Are you thinking about switching your job? You’re not alone. About 60% of millennials are currently open to a new job opportunity. And if you do end up switching, you’re likely to switch again. In fact, our generation switches jobs so much that we’re likely to have four or more jobs by the time we’re 32. This phenomenon of job-hopping gives us the freedom to build our career paths on our terms. It also comes with a healthy dose of skepticism from employers. So should you do it? Before you make your next “hop”, consider these pros and cons:
You’ll quickly figure out what you like and don’t like. College gave you a lot of things: a great degree, new friends, and life experiences. But it probably didn’t give you a sense of what to look for in a job or company after you graduate. Do you like big or small companies? What types of tasks do you like? What kind of job responsibilities make you want to pull your hair out? You’ll figure this all out through trial and error. Job-hopping will help speed up this process and give you a better sense of what your ideal job looks like.
You’ll diversify your background and skill set. Every time you job-hop, you’ll learn something new. Each company has different processes, software, cultures, and areas of expertise. You’ll gain new hard skills to highlight on your resume and learn how to work on different teams. This will be invaluable experience you’ll be able to draw on no matter what situation work throws your way.
You’ll build a dream team network. Networking is a numbers game. When you switch jobs, you’re going to meet more people. These people will become your mentors, future references, and the magical connections that land you your next job.
It can pay out. Literally. A new job has the potential to bump your salary up more than a small raise would get you at your current job. The average increase for a job change is around 8-10%. Before you get too excited by those dollar signs, remember that this stat assumes you’re switching into a similar role. If you switch up responsibilities or industries your salary can vary wildly.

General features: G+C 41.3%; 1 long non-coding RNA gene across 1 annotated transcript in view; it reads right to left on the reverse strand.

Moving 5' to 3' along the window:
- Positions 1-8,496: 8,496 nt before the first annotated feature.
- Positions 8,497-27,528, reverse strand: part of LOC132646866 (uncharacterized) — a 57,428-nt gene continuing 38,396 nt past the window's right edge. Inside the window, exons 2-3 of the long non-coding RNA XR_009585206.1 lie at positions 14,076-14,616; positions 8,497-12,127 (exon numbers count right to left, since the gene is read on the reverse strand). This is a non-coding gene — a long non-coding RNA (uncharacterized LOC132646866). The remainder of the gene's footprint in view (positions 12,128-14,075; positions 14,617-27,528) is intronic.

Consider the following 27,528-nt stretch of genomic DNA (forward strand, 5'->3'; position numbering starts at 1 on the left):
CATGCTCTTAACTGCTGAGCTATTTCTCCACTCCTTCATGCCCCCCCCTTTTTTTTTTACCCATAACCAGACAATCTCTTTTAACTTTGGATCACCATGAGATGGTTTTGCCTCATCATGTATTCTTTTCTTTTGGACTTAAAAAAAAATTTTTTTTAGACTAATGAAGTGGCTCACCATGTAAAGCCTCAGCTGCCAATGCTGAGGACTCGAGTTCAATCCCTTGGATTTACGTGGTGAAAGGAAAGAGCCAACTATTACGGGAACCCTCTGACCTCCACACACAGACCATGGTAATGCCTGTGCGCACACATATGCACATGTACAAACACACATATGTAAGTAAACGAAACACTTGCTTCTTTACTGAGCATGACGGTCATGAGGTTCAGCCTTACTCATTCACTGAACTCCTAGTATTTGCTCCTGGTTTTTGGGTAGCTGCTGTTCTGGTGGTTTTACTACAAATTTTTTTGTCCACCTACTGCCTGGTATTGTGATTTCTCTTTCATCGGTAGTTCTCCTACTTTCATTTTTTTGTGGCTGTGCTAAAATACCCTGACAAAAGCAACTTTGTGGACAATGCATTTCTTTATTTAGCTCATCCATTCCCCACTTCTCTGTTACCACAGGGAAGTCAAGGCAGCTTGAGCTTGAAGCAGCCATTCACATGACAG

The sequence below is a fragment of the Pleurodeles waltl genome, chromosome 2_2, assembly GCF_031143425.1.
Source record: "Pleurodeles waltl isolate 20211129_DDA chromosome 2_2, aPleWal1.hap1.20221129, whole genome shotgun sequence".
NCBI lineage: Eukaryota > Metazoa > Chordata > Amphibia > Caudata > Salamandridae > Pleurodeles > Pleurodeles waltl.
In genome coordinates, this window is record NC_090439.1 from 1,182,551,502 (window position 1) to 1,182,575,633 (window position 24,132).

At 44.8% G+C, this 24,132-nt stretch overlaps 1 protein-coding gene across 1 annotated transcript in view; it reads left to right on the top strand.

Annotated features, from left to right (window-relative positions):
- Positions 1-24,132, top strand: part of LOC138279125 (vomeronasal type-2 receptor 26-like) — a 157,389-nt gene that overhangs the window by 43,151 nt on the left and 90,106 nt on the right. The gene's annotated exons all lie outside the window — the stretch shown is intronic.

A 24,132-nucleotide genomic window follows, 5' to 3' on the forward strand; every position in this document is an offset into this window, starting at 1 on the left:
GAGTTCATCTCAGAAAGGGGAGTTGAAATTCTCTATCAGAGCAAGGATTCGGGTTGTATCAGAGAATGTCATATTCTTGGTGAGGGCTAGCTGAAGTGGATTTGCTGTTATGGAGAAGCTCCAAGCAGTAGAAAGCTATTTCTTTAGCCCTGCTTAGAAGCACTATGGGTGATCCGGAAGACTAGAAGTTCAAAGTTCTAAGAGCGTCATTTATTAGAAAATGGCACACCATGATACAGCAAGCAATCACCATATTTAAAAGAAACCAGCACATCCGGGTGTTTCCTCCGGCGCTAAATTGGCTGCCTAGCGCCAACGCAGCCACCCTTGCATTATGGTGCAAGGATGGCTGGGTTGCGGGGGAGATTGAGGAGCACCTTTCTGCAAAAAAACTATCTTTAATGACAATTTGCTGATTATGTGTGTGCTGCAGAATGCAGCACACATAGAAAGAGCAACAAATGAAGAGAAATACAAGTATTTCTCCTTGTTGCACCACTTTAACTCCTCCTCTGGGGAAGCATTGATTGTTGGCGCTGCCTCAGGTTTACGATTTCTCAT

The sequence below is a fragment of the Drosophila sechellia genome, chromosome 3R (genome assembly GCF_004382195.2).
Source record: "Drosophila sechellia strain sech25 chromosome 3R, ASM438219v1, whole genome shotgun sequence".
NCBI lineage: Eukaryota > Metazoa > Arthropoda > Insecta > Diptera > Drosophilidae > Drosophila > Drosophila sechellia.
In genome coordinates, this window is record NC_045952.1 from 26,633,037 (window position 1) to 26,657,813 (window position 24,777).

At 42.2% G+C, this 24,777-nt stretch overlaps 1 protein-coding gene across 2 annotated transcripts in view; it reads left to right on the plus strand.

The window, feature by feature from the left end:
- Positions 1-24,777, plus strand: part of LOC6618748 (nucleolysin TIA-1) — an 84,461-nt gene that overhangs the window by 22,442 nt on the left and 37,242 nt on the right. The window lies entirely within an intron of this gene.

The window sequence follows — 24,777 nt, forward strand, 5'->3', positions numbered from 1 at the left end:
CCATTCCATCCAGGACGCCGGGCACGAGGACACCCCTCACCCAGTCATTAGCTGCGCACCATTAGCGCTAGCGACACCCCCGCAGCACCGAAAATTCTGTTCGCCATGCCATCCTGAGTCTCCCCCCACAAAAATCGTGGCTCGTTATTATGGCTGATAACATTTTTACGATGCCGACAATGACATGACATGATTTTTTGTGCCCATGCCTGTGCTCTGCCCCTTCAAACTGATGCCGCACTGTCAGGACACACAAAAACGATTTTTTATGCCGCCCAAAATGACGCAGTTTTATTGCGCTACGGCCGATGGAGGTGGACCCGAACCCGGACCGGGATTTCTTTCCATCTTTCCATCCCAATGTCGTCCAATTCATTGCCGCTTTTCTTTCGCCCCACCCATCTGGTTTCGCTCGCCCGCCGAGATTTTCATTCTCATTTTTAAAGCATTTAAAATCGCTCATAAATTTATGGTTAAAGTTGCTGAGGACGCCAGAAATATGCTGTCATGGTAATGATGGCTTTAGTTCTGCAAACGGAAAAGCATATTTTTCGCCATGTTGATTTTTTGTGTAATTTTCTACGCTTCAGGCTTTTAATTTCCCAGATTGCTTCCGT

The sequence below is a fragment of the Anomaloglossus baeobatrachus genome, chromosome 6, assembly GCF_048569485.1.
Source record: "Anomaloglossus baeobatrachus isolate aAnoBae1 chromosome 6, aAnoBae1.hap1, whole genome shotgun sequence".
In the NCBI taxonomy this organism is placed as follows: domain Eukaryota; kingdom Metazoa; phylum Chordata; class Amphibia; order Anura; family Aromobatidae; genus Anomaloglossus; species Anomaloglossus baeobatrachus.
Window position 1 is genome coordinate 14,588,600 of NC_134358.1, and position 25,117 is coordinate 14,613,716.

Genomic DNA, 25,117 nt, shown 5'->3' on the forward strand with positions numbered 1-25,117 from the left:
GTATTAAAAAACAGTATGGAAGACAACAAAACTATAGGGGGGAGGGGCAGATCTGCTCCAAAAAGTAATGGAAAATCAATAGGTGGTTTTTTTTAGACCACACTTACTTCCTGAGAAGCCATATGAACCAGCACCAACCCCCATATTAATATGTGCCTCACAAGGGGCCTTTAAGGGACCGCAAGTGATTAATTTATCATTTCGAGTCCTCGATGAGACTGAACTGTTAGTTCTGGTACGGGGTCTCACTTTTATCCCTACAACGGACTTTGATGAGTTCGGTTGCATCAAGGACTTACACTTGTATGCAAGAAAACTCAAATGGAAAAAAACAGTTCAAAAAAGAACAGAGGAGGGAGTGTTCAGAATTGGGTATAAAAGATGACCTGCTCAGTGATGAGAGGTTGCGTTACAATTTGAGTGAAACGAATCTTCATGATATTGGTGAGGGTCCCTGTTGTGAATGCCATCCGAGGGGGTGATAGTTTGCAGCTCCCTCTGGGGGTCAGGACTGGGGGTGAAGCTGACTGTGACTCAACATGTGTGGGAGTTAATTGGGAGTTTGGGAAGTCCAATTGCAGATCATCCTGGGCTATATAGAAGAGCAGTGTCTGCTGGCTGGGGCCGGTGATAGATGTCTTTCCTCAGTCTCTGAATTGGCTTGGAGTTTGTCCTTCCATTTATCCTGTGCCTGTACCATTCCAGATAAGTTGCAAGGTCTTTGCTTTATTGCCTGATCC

First impressions matter. Job hoppers have a bit of a bad reputation. They’re known as being flaky, unreliable, and disloyal. If you job-hop so much, why should an employer want to hire you in the first place? They’ll put the time, effort, and resources into training you only to have you leave. If you decide to job-hop, you’ll likely encounter this attitude at some point during an interview. Just be prepared with a reason why you switched jobs that shows your genuine interest in advancing your career, not how much you may have disliked your previous job.
You can lose your path. Job-hopping can be addictive. Once you start, it’s easy to start thinking that the next job will be the ideal one. If only you switch one more time, everything will be perfect right? Be aware that there’s always going to be something small you don’t like about your job. You’re going to have to deal with that one annoying coworker or that one task that bores you. Whenever you job-hop, think about whether it makes sense for you and your career or if you’re just trying to escape. You don’t want to lose your career path in a never-ending quest for job perfection.
You may be expendable. There’s no easy way to put this. Since you may be viewed as the most likely to leave, you’ll probably be one of the first people to get laid off if the time comes. A perceived lack of loyalty and time at a company makes you more expendable in an employer’s eyes.
Bridges will burn. Not everyone will be on board with your job-hopping tendencies. Know that while you may build a network hopping around, it’s equally likely you’ll burn some bridges. Leaving a job is a decision not everyone will view favorably, especially if you’ve only been there a short period of time.
So what’s the answer to the perpetual job-hopping question? Always keep your mind open to job possibilities, but think before you hop. If you’re one of those rare millennials who has stayed in a job forever, don’t be closed off to the benefits of changing. If you’re already on your third job a few years out of college, just make sure you’re hopping for the right reasons. It may be a risk, but done correctly job-hopping can pay off for your career in a big way.